Volunteers Bob and Annie sorting through some of the thousands of LPs and singles donated by the people of Tameside through our record appeal.
LOCAL newspaper reporter Mike Wallbank was one of an initial team of volunteers who helped to launch Tameside's hospital broadcasting service.
Following months of research and discussions with the health authority and hospital management in late 1981-early 1982, tentative plans for the radio project began to take shape.
The project co-ordinator was Joan Ryan, the Voluntary Services Officer (VSO) based at the hospital.
On 18 May 1982 Joan arranged a public meeting at Ashton Town Hall the launchpad for 'Radio Tameside' - the project's working title.
Mike recalls: "A few weeks earlier my paper, The Reporter had published a story appealing for volunteers - and inviting anyone interested to go along to the meeting.
" I had had an insight into the world of hospital radio a year or so earlier when I had written a feature about the long-established hospital broadcasting service at North Manchester General Hospital, Crumpsall.
"The dedication and commitment of the volunteers, many of whom had been working at the station for 20 years left a lasting impression."
The gathering at Ashton Town Hall included people of a fairly wide age range and from many walks of life who, in many cases, had already expressedtheir desire to be involved, after reading the story in the paper.
Joan set out a priority list of tasks which had to be completed in order to achieve the goal of a hospital radio station.
The hospital would provide the premises - the rest was up to us.
Skills would be pooled, sub groups formed and tasks assigned. The starting pistol had been fired for what would be 16 months of frantic fund-raising and studio building.
The health authority had offered the use of a basement at the hospital and the services of its clerk of works to oversee its conversion. Teams of volunteers designed the layout for what would become the studio, admin area and record library and much hard graft followed, turning those carefully drawn plans into the hospital's very own radio station.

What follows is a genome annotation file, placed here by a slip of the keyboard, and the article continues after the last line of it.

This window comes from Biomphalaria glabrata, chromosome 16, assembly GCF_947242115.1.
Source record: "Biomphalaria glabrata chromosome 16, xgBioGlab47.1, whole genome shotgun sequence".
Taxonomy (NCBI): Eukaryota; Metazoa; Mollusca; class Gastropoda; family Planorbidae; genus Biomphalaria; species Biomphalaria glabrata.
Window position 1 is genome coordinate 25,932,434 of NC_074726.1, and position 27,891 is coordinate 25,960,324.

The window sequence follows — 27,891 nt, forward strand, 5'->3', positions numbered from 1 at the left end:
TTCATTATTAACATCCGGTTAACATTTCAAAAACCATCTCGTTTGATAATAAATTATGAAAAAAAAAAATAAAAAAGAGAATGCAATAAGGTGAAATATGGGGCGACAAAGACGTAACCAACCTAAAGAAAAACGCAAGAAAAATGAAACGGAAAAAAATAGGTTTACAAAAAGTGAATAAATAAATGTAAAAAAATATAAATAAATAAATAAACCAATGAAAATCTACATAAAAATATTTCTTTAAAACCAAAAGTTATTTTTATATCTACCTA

The project needed a name and image which would capture the public's imagination and win their support.
HEARTBEAT RADIO was born - and now it was time to get the show on the road!
"From what I can recall, the amount we had to raise to build and equip the studios was in the region of £15,000," says Mike. "The funds came through a multitude of sources but ultimately most, if not all, came from the public of Tameside."
Generous donations came in from organisations like the Hospital League of Friends and the Rotary clubs of Tameside and there were also many wild and wacky fundraising events by our own volunteers including a children's fancy dress disco dancing marathon at Hyde Town Hall, an all-weekend sponsored mop-a-thon by the hospital cleaning staff (The Domestics) and the never-to- be-forgotten Stalybridge street climb - plus pub crawls, street collections and our very first roadshows.
One of the earliest was at the 1982 Tameside Canals Festival, long before Portland Basin was the leading visitor attraction it is today.
By the late summer of 1983 presenter auditions were being held to choose the on-air team for the station's launch.
Finally, the reward for everyone's efforts came to fruition. The big date was announced: Saturday 22 October would be our first day on air, broadcasting via an internal 'inductive loop' aerial
system on 312 metres Medium Wave, or as we say. in new money, 963KHz AM.
At 10am Heartbeat Radio went on air for the very first time with a programme called - what else! Good Morning Tameside, presented by Geoff Heath.
The first record was the current No. 2 chart record They Don't Know, Tracey Ullman's cover version of a song written by Kirsty MacColl. (Culture Club were at No. 1 with Karma Chameleon!)
For those of us involved in the launch, who were now responsible for maintaining a regular programme schedule on Saturdays, Sundays and Wednesday evenings (eventually to be extended
throughout the week), life would never be the same again.
The rest, as they say, is history... Heartbeat Radio evolved into 8 Towns Radio and by the end of the decade was a thriving volunteer service providing daily programmes of music and chat,
quizzes and competitions, local news and sport... and much more besides!